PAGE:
DeJong sticks to his roots

DeJong sticks to his roots

CHAMPAIGN — The National League's most powerful shortstop visited town Friday afternoon. It wasn't his first time here.

During his successful Illinois State career, Paul DeJong's teams went 0-2 at Illinois Field. The Redbirds beat the Illini twice in Normal.

DeJong was part of this year's St. Louis Cardinals Caravan and spent Friday afternoon with fans at the Hilton Garden Inn. DeJong enjoyed the experience.

"I've got a lot of roots here, a lot of friends and family that live in Cardinals country in central Illinois," DeJong said. "I'm happy to be back."

DeJong grew up in Antioch, 53 miles north of Wrigley Field. But he wasn't a fan of the Cubs or the White Sox.

"Chipper Jones was my favorite player growing up," DeJong said. "I watched the Braves on TBS as a kid. If anything, I liked the Braves."

Now, he is all for St. Louis

Drafted by the Cardinals after the 2015 season, DeJong quickly jumped to the majors. And was an immediate hit.

On his first major league swing, at Denver's Coors Field, DeJong homered off Greg Holland. And he kept hitting the long ball, finishing with 25, the most by an NL shortstop.

His rookie home run total was the biggest by a Cardinal not named Albert Pujols.

Former Cardinals pitcher and current announcer Ricky Horton watched DeJong turn himself into a threat.

"What I saw was an incredible level of confidence, but not arrogance," Horton said. "I'm just talking about the attitude part. He knew he could play. He had a big league swagger, which I think is important."

DeJong wasn't considered a can't-miss prospect as a high school player at Antioch.

Far from it. He walked on at Illinois State and redshirted his first year.

"I think I needed college," DeJong said.

He was a reserve in 2013 who worked his way into the starting lineup. DeJong didn't homer.

In the offseason before his redshirt sophomore year, DeJong worked hard to add strength. It helped. He hit nine homers for the Redbirds in 2014 and was drafted by the Pirates in the 38th round.

DeJong returned to Illinois State for the 2015 season. Good move.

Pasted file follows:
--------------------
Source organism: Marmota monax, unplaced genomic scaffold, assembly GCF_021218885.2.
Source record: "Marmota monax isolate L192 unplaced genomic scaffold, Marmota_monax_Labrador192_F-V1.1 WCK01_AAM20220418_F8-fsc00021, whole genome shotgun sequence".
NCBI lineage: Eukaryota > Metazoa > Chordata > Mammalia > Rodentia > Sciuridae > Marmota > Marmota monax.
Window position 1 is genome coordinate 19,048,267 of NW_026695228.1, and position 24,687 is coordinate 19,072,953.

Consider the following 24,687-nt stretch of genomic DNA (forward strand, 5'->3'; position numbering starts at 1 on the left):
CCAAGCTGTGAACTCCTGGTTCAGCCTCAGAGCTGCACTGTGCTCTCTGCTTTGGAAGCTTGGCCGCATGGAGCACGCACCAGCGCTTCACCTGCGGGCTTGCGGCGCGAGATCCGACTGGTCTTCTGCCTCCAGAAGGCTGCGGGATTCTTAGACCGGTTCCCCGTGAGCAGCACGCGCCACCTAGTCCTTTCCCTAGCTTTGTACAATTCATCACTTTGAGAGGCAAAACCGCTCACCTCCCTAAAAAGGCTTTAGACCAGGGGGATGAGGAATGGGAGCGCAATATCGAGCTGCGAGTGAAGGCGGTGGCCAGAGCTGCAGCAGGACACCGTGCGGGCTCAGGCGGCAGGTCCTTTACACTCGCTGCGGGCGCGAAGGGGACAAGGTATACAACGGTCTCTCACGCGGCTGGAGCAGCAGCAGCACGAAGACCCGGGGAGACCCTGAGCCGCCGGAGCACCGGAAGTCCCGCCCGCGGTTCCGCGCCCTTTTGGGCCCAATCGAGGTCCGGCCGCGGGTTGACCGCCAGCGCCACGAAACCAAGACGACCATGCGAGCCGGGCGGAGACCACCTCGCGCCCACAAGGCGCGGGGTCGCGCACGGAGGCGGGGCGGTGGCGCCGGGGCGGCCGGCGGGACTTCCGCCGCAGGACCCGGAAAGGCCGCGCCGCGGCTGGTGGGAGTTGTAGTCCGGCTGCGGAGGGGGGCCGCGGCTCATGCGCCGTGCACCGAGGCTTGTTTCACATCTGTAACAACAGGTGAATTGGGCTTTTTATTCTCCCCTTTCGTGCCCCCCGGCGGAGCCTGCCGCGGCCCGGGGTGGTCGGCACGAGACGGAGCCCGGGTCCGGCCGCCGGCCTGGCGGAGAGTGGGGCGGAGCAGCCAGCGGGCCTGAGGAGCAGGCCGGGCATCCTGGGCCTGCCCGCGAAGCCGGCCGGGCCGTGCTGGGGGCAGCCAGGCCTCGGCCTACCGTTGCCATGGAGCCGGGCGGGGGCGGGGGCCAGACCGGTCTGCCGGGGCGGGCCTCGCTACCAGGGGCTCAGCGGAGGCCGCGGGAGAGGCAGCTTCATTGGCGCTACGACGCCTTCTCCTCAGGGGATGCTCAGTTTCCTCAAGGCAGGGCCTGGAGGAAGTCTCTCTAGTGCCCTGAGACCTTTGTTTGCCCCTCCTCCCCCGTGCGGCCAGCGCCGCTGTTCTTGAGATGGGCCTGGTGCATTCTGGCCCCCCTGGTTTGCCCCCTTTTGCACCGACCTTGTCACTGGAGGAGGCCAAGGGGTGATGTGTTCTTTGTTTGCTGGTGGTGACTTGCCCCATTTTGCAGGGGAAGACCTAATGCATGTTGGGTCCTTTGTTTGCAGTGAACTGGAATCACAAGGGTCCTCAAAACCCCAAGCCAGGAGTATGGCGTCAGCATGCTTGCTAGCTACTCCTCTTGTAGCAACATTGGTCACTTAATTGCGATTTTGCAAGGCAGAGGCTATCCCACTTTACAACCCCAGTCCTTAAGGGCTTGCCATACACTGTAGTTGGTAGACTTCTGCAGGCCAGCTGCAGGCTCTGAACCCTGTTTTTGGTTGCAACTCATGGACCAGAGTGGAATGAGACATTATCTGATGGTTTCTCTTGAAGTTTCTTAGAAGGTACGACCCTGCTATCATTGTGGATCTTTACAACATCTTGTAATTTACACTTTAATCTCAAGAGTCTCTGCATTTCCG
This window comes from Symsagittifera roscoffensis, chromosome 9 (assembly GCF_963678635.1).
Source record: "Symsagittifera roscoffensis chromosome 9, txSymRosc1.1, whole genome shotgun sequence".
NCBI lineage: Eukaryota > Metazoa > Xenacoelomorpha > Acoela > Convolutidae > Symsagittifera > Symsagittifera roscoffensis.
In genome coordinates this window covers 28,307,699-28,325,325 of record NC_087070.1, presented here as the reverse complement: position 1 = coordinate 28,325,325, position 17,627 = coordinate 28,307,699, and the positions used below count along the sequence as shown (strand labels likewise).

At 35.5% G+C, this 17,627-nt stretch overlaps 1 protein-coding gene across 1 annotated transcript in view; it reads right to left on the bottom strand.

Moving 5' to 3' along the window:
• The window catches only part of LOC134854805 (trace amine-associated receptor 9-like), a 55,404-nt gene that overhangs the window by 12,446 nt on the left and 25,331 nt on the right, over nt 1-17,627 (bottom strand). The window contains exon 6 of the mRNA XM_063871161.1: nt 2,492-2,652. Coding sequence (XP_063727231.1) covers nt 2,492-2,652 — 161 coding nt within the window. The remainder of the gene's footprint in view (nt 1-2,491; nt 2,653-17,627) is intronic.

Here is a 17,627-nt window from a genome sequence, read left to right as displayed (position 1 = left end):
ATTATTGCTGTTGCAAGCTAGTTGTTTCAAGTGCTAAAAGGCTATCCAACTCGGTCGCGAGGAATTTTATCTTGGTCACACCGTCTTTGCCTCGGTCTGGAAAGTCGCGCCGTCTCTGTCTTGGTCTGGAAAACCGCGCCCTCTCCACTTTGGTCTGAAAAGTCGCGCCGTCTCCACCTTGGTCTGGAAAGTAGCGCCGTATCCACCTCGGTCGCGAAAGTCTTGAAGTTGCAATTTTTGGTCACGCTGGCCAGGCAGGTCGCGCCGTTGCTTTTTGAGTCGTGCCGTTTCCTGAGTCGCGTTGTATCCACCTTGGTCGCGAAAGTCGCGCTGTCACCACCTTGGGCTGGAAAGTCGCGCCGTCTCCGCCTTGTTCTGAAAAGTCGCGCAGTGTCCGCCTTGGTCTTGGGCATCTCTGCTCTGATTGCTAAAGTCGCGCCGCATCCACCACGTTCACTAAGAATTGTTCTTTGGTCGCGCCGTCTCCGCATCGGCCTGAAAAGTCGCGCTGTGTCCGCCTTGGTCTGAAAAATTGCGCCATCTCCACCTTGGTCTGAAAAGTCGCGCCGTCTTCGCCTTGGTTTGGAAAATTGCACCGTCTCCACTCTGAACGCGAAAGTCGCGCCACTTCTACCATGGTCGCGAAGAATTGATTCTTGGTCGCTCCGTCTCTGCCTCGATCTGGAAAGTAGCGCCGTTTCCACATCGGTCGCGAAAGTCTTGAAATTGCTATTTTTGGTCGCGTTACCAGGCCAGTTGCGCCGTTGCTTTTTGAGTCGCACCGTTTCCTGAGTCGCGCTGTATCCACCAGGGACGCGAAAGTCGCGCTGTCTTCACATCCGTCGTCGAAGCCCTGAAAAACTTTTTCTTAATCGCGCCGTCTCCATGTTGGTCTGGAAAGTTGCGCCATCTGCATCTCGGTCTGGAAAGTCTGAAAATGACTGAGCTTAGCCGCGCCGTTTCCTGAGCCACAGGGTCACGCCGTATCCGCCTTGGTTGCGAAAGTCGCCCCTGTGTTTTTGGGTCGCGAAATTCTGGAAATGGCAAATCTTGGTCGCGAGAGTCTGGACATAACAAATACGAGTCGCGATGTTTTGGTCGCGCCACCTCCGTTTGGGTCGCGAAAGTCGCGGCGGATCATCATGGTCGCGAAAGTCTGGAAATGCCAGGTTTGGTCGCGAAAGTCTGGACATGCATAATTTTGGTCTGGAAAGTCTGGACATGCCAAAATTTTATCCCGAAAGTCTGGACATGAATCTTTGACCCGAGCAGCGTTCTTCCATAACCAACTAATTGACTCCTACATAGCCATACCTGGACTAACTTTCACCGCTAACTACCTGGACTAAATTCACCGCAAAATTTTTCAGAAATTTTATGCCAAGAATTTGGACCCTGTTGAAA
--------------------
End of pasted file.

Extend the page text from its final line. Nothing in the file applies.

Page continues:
"It was a pretty easy decision to make," DeJong said.

He bumped his homer total to 14 and was picked in the fourth round of the draft.

"I had a great time at Illinois State and really valued my time there," DeJong said. "It is all a part of my journey to get where I am now. I couldn't imagine it any other way."

DeJong took the school part seriously at Illinois State, earning a degree in biochemistry.

"It was something I wanted to complete," DeJong said. "It was always a backup plan, but a pretty solid backup."

If baseball hadn't worked out, DeJong would likely "still be in school. There were a few paths that were in the running."

The baseball path is going well. His first year in the minor leagues, he was quickly promoted to the Peoria Chiefs. He moved to Class AA Springfield in 2016 and was a Texas League All-Star. DeJong opened the 2017 season in AAAptpt Memphis. After hitting .294 with 11 home runs in 46 games, he was promoted to the majors.

DeJong hit .285 with 65 RBI. He finished second in NL Rookie of the Year voting behind Dodgers star Cody Bellinger.

"Cody is a good friend," DeJong said. "He definitely earned that title and I congratulated him. Nothing but respect for him and how great of a player he is. I'm just happy to be in that discussion."

DeJong wants to keep getting better. How?

"It's just a constant self-evaluation, trying to figure out what your goals are and how to achieve them," DeJong said.

Yes, the pitchers will have a better scouting reprt on DeJong.

"But I've got a better read on them," DeJong said. "It's going to be a constant battle. I'm going to have to make my adjustments and stay in my zone. It's about execution."

Playing at Busch Stadium in downtown St. Louis was DeJong's favorite part of the rookie experience with the Cardinals.

"Under the lights on a Friday night, it was just a great feeling," DeJong said. "I just love playing in St. Louis."

Anything he didn't like?

"No, it's the big leagues," DeJong said. "Everything's great."